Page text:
The story behind the National Writers Series in northern Michigan would make a great book. Pulitzer Prize winners and best-selling authors love coming to the event, which has become one of the top five book stops in the country. Major publishers call to get authors on the schedule. And it all happens in Traverse City, a far cry from New York or Chicago, where one would expect such a series to take place.
Even harder to believe is the series started on a lark. Doug Stanton, a Traverse City resident, got the idea after his book tour for The New York Times best-seller “Horse Soldiers.” He wanted to create an experience where authors interact with the audience that felt like a party. The spirited and sometimes “ridiculous” evenings that take the format of a conversation with the author and moderator are designed to be different from a book reading.
“We didn’t expect it to take off,” Stanton said of the year-round festival that was planned while sitting around the kitchen table with his wife Anne Stanton, co-founder and executive director.
But take off it did, bringing in authors over the years that include Stephen King, Alice Walker, Richard Russo, Anna Quindlen, Nikki Giovanni, Jodi Picoult, Roy Blount Jr., David Sedaris and Tom Brokaw to the town’s beautiful and historic City Opera House, where the series is held.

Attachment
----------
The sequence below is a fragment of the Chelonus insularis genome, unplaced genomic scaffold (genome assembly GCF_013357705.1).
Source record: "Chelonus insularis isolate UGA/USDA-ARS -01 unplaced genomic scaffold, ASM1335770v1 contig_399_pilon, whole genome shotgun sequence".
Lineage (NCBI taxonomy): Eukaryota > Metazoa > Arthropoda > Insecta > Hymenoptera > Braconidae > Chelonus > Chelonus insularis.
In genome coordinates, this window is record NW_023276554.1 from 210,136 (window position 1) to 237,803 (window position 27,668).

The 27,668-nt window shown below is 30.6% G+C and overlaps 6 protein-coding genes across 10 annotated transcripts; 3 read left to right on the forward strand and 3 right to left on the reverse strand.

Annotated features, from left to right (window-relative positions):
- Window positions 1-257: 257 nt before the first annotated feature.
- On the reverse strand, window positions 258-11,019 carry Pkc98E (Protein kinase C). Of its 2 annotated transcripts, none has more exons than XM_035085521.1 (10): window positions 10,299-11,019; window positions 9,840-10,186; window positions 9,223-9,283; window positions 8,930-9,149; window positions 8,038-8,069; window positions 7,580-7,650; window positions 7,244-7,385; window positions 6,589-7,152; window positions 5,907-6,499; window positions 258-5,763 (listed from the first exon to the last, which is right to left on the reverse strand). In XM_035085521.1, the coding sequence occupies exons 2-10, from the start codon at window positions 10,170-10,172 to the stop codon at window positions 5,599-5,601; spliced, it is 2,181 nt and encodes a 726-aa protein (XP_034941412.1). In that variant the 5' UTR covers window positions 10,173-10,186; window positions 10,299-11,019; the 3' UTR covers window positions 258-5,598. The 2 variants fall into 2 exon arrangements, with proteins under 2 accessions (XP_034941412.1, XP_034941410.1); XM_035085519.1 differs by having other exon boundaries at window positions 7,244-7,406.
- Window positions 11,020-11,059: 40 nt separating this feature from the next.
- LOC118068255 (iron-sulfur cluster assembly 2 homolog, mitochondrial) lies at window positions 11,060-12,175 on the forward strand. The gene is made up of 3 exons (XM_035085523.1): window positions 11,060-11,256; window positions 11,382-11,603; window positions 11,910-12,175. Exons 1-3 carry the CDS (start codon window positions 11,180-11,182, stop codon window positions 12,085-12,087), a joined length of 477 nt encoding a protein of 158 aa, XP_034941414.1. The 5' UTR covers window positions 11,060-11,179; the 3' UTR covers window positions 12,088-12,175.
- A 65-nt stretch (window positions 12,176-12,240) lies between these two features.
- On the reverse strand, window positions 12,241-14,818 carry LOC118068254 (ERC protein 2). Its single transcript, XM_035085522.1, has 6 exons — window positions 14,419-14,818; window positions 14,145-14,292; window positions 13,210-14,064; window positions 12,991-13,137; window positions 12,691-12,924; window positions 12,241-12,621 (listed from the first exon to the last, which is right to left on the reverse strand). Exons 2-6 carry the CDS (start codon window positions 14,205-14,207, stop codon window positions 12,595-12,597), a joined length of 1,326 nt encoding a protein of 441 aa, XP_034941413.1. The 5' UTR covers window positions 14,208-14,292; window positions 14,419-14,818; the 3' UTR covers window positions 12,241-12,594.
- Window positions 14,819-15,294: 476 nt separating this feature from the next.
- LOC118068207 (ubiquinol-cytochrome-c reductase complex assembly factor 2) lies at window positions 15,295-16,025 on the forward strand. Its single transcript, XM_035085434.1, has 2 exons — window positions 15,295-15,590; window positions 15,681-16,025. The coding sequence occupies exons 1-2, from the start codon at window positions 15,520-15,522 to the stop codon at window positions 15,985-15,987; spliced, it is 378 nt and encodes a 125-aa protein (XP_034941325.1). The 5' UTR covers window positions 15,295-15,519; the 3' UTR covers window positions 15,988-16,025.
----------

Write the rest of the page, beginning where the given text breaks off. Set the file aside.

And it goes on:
The National Writers Series includes two seasons. The first starts in January and the second in August. Together, they will feature approximately 18 world-renowned authors this year, and nearly 9,000 people will attend.
Organizers try to seek out emerging authors and authors of color to make the series diverse.
“We try to mix it,” Anne said. “They’ve got to be big enough to draw an audience.”
She writes on the series’ website they “want to move our audiences toward an understanding of literature, history and contemporary issues. Our goal is to create a deeper understanding of issues and ways of life that exist within and outside of our rural boundaries.”
Besides the unusual format, Doug credits two other things for the program’s success: low ticket prices and the support from Traverse City. “I really don’t know how we’re doing it to be quite honest,” he said. “It’s a very giving community.” ≈
— Linda Odette, Michigan BLUE Magazine.
*Photography courtesy National Writers Series